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Elise Marie Trent • 703.927.8109 • 417 Comstock Avenue #208 Syracuse, NY 13210 • @EliseMarieTrent •

Reputation Management: A Comparison of the 1982 and 2010 Tylenol Recalls by Johnson & Johnson

For the second year in a row, PR Newswire (2010) reported Johnson & Johnson secured the title of the “most reputable U.S. company.” This is a considerable achievement as “reputation was, is, and always will be of immense importance to organizations” (Watson, 2010, p. 339). Although Johnson & Johnson has been previously ranked as having a positive company reputation, Brønn (2010) explained, “a reputation is not a result of packaging, catchy slogans, or clever communication campaigns. An organization’s reputation rests on every single thing it does” (p. 318). In the past year, Johnson & Johnson has repeatedly deviated from its traditionally strong and responsible crisis management protocol with potentially damaging repercussions.

Johnson & Johnson’s most recent product recall occurred on October 18, 2010. The company issued a product recall for approximately 128,000 units of Tylenol 8 Hour due to a reported strange, musty odor believed to be from the pesticide TBA (Singer, 2010; Tylenol, 2010). In conjunction with this recall, “more than 150 million units of Tylenol, Motrin, Benadryl, and Zyrtec for adults, infants and children” have been recalled across at least six incidents in the previous 12 months (DeNoon & Martin, 2010; Singer, 2010).

FDA Commissioner Margaret Hamburg has been openly disapproving of Johnson & Johnson’s recent behavior, stating “many people have noted that way back when, J&J was a model for responding to public health concerns and providing information to the public in a timely and open way, and their behavior of late has been somewhat different” (Pierson, 2010).

In an effort to restore consumer faith surrounding the quality of Tylenol, Johnson & Johnson will be conducting several marketing campaigns (Todd, 2010). CEO William Weldon stated the campaigns would be targeted at consumers and physicians, however, he did not elaborate on the content of the marketing campaigns in his Star-Ledger interview (Todd, 2010).

As a personal recommendation, I would encourage CEO William Weldon to not only address traditional media like the Star-Ledger but to speak to consumers through newer mediums. One suggestion would be to film a video statement that can be posted to the company website and shared on social media platforms. A second avenue would be for the company to create a microsite, attached to the corporate website, pertaining to the recall and update consumers regularly through blog posts, video statements, and tweets.

Although there is a clear difference between cyanide poisoning and the minor ailments reported from TBA contamination, Johnson & Johnson’s communication with affected publics in 2010 differed drastically from 1982 (DeNoon & Martin, 2010). In both cases, Johnson & Johnson endured a heavy financial toll by recalling all Tylenol in 1982 and by stopping production at the contaminated plant in 2010. However, in 1982, the contamination was the result of an unknown assailant and the 2009-2010 pesticide contaminations were a result of Johnson & Johnson plant procedures. Because of the current higher level of responsibility for the problem at hand, I believe Johnson & Johnson should undertake an aggressive communication campaign to speak with consumers about what’s being done to resolve the contaminations at the plant and how this problem will be eliminated in the future. Reaching out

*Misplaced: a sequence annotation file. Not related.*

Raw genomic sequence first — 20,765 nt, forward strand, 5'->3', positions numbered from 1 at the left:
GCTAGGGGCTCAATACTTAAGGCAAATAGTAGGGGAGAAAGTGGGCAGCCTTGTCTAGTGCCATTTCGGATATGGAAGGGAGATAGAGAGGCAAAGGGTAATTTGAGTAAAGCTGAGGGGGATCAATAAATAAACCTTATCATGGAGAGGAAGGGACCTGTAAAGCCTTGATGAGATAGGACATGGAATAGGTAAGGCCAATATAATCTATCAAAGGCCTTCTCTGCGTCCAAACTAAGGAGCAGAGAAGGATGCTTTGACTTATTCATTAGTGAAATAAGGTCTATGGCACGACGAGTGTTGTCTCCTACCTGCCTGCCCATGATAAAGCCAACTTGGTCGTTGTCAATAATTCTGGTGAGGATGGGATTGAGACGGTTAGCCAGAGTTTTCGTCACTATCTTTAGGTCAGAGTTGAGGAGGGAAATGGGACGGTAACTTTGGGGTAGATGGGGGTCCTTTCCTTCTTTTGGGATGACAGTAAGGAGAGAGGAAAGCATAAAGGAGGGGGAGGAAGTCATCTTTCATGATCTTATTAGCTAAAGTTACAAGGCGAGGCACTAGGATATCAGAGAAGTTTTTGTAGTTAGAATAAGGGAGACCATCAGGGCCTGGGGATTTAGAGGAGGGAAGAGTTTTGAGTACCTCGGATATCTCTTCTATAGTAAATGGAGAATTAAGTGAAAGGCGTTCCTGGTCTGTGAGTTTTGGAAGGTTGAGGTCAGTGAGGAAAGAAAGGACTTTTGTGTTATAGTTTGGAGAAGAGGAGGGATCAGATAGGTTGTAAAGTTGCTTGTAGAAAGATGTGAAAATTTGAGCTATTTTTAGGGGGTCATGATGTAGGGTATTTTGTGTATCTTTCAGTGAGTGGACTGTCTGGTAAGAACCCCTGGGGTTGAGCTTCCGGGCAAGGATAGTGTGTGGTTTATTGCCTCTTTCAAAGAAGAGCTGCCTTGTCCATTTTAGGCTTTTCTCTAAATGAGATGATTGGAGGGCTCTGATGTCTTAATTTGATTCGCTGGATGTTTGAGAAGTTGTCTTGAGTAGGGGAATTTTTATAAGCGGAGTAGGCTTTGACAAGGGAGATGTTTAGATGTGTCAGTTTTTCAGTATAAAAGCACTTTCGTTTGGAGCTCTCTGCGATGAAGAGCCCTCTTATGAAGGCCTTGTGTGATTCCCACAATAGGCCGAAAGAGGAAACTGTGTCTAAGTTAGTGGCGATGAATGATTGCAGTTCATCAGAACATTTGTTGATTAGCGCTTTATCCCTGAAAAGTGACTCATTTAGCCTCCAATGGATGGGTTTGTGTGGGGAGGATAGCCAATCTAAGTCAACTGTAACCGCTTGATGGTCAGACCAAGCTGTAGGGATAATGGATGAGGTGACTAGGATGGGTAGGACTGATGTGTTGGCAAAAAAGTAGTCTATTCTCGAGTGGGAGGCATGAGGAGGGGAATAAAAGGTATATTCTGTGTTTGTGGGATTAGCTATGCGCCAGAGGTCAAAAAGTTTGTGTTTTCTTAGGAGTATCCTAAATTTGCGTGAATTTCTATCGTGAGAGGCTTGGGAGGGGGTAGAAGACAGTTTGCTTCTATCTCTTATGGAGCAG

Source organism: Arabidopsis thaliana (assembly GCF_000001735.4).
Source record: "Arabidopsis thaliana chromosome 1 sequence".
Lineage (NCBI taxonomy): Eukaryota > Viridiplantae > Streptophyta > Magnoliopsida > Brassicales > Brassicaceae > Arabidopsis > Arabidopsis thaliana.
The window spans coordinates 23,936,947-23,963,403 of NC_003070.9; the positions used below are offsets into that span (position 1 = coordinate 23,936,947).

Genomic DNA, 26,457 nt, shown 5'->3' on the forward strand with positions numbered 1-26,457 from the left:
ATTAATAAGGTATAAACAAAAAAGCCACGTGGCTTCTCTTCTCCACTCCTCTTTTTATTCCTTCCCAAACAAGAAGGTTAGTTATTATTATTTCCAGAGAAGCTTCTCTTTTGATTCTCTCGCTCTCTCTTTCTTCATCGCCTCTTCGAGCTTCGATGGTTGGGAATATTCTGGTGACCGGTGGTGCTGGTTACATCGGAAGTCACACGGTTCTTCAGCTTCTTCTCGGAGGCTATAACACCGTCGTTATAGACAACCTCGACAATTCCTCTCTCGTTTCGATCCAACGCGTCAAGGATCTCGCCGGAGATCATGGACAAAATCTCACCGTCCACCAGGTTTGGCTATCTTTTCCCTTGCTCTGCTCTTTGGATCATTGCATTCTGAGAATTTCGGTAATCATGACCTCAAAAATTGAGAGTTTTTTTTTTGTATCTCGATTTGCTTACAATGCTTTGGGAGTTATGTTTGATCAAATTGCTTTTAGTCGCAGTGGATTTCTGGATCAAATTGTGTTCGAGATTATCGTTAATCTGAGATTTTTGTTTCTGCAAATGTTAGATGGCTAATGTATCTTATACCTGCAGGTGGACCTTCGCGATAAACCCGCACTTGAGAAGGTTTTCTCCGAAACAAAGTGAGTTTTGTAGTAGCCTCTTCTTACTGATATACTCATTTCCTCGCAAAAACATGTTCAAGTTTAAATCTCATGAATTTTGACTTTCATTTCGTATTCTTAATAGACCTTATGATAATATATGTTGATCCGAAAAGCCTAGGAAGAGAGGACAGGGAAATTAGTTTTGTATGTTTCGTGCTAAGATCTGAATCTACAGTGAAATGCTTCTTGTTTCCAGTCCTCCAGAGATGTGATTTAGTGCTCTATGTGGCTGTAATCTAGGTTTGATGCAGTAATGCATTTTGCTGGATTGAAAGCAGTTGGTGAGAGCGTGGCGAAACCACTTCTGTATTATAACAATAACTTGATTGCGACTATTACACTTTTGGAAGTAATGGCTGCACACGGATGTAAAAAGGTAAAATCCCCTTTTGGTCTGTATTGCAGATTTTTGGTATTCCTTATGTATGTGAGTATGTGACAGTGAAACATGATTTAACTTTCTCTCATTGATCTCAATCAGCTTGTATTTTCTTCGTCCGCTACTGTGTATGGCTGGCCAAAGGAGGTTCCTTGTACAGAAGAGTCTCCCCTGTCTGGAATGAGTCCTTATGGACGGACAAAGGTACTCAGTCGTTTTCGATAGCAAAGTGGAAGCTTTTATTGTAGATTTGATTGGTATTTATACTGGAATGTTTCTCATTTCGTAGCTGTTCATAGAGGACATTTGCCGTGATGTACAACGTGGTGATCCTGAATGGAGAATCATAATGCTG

Elise Marie Trent • 703.927.8109 • 417 Comstock Avenue #208 Syracuse, NY 13210 • @EliseMarieTrent •

to consumers on social media does open the avenue for individual consumers to voice their concerns over Tylenol, but it more importantly opens the avenue for Johnson & Johnson to communicate with concerned individuals as a way to rehabilitate their reputation. If Johnson & Johnson does not strategically use social media to respond to this crisis, consumers will be on the web talking about the crisis without them. Johnson & Johnson aggressively managed the 1982 crisis, setting high standards for the company to meet during future crises. The company has not met those standards in the 2009-2010 TBA contamination crisis.

Due to the blatant decrease in communication, transparency, and management between

1982 Tylenol recall and the 2009-2010 recalls, Johnson & Johnson may have irreversibly damaged its

relationship with consumers; Ultimately, “better regarded

do the right things” (Fombrun, 1996, p. 8). Because the October 18th recall is the sixth such recall in a

string of pesticide-related contaminations and Johnson & Johnson has responded with limited public communication, the company does not appear to be doing the “right thing” to manage this crisis or its reputation.

not only do things right - they

Elise Marie Trent • 703.927.8109 • 417 Comstock Avenue #208 Syracuse, NY 13210 • @EliseMarieTrent •


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.again: Musty odor spurs another recall

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Todd, S. (2010, November 07). Johson & Johnson’s CEO looks ahead in wake of highly publicized drug recalls. Retrieved November 19, 2010, from johnsonjohnsons_ceo_looks_ahea.html

Tylenol. (2010, October 18). McNeil Consumer Healthcare announces voluntary recall of one product lot of Tylenol 8 Hour caplets 50 count sold in the United States and Puerto Rico [Press release]. Retrieved November 10, 2010, from

Watson, T. (2010). Reputation models, drivers, and measurement. In R.L. Heath (Ed.), The Sage handbook of public relations (pp. 339-351). Thousand Oaks, CA: Sage Publications